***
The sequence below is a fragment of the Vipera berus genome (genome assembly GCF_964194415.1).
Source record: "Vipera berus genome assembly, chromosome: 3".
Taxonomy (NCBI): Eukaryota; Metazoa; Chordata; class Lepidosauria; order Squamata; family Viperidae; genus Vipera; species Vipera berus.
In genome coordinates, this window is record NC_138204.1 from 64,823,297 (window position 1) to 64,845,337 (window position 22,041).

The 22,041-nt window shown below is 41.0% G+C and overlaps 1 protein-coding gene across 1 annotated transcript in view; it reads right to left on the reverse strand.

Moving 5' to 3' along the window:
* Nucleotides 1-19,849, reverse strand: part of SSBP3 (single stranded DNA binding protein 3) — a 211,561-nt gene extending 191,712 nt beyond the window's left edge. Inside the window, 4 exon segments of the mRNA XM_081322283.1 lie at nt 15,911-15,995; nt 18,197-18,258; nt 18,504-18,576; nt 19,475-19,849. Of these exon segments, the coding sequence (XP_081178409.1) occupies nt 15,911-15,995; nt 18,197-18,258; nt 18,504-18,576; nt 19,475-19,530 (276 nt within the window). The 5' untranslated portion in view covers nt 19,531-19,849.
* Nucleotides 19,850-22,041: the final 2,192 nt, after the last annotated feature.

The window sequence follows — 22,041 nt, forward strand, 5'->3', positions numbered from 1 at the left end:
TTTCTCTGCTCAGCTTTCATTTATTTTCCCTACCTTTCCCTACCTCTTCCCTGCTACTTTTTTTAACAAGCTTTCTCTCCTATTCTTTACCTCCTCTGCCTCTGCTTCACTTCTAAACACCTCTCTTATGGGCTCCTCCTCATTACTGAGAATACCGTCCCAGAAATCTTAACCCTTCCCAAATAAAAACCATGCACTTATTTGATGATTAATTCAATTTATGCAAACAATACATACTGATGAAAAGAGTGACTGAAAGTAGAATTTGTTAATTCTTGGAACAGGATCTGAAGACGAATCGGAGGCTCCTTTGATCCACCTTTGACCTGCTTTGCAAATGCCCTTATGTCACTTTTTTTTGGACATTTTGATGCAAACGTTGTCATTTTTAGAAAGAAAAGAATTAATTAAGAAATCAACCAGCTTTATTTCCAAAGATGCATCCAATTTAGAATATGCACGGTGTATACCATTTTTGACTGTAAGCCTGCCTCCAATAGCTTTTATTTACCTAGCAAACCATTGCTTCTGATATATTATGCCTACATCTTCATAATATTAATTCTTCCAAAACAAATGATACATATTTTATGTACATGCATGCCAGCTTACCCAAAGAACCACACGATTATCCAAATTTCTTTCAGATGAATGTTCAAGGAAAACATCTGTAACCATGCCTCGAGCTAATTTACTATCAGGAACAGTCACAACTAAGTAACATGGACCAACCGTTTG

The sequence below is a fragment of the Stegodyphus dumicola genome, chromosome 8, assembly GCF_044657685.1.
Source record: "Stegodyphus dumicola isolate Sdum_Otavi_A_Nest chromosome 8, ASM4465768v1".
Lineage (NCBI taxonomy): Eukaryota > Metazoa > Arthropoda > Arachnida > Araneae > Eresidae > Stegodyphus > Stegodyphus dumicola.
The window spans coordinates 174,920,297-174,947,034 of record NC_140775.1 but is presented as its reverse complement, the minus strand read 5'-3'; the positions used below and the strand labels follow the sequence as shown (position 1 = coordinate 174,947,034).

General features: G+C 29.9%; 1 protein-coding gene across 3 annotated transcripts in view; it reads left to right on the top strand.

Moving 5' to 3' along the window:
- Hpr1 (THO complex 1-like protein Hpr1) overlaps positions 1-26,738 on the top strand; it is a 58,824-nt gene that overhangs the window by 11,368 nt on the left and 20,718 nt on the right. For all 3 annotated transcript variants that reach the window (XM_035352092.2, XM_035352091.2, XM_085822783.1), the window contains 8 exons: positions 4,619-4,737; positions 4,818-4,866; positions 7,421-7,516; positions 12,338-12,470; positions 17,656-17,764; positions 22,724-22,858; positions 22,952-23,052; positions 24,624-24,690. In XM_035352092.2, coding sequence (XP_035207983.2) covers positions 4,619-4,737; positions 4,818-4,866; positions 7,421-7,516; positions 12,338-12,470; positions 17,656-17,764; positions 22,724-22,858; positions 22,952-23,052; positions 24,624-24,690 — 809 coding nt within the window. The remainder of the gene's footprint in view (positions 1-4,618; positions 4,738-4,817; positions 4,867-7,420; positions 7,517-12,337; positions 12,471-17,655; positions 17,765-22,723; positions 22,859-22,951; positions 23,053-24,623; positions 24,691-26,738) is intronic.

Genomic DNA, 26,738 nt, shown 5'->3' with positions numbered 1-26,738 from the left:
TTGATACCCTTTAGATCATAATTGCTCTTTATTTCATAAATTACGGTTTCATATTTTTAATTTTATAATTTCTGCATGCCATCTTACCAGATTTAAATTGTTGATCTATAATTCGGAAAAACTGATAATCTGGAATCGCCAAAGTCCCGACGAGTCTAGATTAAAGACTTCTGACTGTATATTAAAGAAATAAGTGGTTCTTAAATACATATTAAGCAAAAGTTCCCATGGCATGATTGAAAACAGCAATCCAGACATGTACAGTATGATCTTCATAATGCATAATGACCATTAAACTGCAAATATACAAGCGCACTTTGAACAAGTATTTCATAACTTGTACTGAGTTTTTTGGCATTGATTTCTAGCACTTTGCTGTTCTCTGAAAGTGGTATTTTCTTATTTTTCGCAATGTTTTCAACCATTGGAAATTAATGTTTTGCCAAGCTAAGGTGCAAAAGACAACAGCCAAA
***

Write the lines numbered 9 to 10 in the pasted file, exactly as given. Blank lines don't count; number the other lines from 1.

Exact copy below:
The window sequence follows — 22,041 nt, forward strand, 5'->3', positions numbered from 1 at the left end:
TTTCTCTGCTCAGCTTTCATTTATTTTCCCTACCTTTCCCTACCTCTTCCCTGCTACTTTTTTTAACAAGCTTTCTCTCCTATTCTTTACCTCCTCTGCCTCTGCTTCACTTCTAAACACCTCTCTTATGGGCTCCTCCTCATTACTGAGAATACCGTCCCAGAAATCTTAACCCTTCCCAAATAAAAACCATGCACTTATTTGATGATTAATTCAATTTATGCAAACAATACATACTGATGAAAAGAGTGACTGAAAGTAGAATTTGTTAATTCTTGGAACAGGATCTGAAGACGAATCGGAGGCTCCTTTGATCCACCTTTGACCTGCTTTGCAAATGCCCTTATGTCACTTTTTTTTGGACATTTTGATGCAAACGTTGTCATTTTTAGAAAGAAAAGAATTAATTAAGAAATCAACCAGCTTTATTTCCAAAGATGCATCCAATTTAGAATATGCACGGTGTATACCATTTTTGACTGTAAGCCTGCCTCCAATAGCTTTTATTTACCTAGCAAACCATTGCTTCTGATATATTATGCCTACATCTTCATAATATTAATTCTTCCAAAACAAATGATACATATTTTATGTACATGCATGCCAGCTTACCCAAAGAACCACACGATTATCCAAATTTCTTTCAGATGAATGTTCAAGGAAAACATCTGTAACCATGCCTCGAGCTAATTTACTATCAGGAACAGTCACAACTAAGTAACATGGACCAACCGTTTG